UNLV plans campaign to raise $500M | NevadaAppeal.com

UNLV plans campaign to raise $500M

The Associated Press

LAS VEGAS — UNLV President Neal Smatresk says the university is beginning to make ambitious plans to raise more than $500 million over the next several years for new building projects, which could include the first medical school in southern Nevada and a new on-campus football stadium.

The effort is in the exploratory stage, Smatresk said, and the university wants to quietly raise 50 percent of the money from donors before launching a high-profile public campaign a few years down the road.

Bill Boldt, UNLV’s vice president for university advancement who worked on similar capital campaigns at other schools before coming to Las Vegas in 2007, said such a campaign would take seven to 10 years.

A similar campaign completed in 2010 raised $537 million for a number projects, including the William S. Boyd School of Law.

UNLV will spend the next three or four years identifying needs at its colleges and then set fundraising goals based on those needs, Boldt told the Las Vegas Review-Journal.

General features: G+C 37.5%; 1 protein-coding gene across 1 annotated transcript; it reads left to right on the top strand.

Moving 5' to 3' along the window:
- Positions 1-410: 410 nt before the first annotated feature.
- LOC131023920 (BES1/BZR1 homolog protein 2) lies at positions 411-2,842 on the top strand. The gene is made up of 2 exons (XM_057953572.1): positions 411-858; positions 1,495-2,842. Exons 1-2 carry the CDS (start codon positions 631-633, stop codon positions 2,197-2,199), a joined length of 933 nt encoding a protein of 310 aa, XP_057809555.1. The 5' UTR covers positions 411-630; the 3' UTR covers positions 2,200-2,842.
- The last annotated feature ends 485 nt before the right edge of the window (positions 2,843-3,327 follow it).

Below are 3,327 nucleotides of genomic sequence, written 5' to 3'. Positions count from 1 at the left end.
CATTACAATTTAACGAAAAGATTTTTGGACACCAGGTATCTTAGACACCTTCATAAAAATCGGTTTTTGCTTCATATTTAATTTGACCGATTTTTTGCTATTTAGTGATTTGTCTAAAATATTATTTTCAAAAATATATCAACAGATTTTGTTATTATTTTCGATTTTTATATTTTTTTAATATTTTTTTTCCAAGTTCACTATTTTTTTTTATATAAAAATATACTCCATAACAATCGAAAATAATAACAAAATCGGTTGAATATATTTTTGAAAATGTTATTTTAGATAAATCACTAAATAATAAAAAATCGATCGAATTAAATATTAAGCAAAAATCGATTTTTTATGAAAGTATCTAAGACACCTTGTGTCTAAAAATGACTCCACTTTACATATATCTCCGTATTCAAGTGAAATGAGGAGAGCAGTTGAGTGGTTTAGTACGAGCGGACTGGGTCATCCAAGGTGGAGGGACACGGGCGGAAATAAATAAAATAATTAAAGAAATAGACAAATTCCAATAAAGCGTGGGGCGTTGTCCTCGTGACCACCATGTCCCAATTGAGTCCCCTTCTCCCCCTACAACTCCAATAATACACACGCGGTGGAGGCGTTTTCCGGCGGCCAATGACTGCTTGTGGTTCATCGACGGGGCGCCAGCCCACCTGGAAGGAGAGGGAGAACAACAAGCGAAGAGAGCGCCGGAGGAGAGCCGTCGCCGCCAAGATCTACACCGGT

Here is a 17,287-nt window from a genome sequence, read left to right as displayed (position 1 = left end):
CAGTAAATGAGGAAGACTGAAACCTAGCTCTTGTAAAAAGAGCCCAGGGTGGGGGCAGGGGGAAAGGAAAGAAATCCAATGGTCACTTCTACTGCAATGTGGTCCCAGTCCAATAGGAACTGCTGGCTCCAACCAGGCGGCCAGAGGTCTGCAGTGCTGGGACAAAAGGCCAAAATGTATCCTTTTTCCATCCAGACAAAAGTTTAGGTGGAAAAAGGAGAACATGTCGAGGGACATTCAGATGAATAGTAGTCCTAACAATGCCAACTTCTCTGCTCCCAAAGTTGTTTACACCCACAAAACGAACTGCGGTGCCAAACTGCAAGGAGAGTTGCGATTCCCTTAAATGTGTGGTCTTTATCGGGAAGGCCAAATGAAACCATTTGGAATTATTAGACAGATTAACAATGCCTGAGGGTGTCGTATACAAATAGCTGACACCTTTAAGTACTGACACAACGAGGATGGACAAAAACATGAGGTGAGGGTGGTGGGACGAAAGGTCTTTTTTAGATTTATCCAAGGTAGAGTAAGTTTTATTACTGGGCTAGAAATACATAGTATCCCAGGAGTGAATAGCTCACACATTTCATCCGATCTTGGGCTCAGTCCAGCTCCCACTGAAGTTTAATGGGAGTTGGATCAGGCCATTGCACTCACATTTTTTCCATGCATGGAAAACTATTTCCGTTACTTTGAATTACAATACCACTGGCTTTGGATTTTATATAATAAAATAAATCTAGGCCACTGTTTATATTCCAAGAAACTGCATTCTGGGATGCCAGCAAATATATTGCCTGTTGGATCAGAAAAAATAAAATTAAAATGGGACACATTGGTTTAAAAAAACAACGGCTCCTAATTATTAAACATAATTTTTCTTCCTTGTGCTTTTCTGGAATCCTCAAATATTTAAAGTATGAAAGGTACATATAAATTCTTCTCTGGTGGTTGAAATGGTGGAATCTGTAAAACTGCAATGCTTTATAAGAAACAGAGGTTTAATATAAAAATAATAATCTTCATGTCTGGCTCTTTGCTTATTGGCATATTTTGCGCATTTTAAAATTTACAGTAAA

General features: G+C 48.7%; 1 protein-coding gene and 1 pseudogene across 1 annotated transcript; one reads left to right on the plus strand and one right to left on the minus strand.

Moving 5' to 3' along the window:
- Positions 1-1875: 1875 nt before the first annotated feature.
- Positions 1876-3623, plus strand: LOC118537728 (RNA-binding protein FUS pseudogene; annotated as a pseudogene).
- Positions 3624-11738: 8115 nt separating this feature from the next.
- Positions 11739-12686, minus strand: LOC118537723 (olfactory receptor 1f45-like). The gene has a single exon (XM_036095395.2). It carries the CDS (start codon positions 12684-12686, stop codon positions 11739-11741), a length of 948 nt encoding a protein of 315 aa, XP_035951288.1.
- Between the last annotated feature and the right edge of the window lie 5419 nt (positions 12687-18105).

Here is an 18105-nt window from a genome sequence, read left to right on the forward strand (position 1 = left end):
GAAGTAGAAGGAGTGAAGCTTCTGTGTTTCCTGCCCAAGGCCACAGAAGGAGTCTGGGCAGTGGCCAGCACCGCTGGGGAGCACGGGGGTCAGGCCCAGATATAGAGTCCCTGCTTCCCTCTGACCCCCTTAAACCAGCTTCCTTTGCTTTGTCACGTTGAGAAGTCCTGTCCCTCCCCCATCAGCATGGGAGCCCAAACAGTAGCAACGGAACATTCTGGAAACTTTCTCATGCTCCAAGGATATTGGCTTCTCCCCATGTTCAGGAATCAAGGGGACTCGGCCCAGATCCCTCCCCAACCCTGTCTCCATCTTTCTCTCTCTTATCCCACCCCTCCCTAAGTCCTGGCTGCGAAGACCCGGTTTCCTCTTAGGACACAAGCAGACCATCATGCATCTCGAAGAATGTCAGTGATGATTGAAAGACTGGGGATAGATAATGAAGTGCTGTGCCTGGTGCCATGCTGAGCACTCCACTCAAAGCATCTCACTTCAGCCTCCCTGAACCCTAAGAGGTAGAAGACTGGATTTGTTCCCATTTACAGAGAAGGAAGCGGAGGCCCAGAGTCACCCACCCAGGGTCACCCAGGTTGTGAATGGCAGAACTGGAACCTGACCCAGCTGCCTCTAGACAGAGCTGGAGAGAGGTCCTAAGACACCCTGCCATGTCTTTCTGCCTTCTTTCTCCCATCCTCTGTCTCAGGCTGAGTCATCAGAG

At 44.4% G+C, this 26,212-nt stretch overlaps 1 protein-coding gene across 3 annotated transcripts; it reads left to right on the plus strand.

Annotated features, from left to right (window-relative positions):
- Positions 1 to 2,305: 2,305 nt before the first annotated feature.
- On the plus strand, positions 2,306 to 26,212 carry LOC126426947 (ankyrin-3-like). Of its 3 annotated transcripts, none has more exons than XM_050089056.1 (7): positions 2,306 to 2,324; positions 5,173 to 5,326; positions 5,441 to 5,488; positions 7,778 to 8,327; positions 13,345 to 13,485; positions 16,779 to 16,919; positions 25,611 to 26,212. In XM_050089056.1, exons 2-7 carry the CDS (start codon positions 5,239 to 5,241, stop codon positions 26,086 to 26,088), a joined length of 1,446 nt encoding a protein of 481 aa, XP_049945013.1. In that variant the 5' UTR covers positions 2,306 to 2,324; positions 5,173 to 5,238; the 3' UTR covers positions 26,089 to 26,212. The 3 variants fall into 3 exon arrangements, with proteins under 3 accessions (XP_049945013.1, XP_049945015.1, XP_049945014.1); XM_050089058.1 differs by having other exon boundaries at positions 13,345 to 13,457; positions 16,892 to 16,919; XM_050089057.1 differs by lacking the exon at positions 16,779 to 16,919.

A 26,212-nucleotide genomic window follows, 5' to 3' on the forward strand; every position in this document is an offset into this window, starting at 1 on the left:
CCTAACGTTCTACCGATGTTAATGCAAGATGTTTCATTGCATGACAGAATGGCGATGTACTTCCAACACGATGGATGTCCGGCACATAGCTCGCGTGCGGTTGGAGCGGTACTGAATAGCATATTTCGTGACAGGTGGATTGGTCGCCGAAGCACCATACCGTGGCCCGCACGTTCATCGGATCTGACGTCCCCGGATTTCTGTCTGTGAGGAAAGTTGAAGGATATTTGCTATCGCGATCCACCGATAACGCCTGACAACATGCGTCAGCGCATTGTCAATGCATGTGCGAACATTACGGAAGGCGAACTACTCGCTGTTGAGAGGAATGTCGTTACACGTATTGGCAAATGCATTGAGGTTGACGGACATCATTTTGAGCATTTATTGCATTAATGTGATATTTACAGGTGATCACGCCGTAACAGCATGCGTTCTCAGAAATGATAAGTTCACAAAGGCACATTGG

Besides helping fund the medical school and stadium, the next campaign will focus on five major areas at all UNLV colleges — student scholarships, faculty support, technology, facilities and educational program enhancements, he said.

The board of regents would have to approve a medical school or health-science initiative before that school could be planned, Boldt said. Talk of adding a medical school has been around for years, and Mark Doubrava, a Las Vegas eye doctor and state university regent, has championed a med school at UNLV.

Though some medical students complete residencies at University Medical Center, the University of Nevada School of Medicine is based in Reno. That makes Las Vegas the largest city with no allopathic medical school, or one that grants a traditional doctor of medicine degree, Doubrava has said.

Advocates of a UNLV medical school argue it’s needed to alleviate chronic doctor shortages, raise the quality of medical care, draw more federal research dollars and enhance medical tourism.

Ted Quirk, a member of UNLV’s development advisory board, thinks it’s too early to discuss fundraising strategies for the campaign because the spending priorities haven’t been established.

“It is premature,” Quirk said. “Will there be one? Yes. Will it happen now? No.”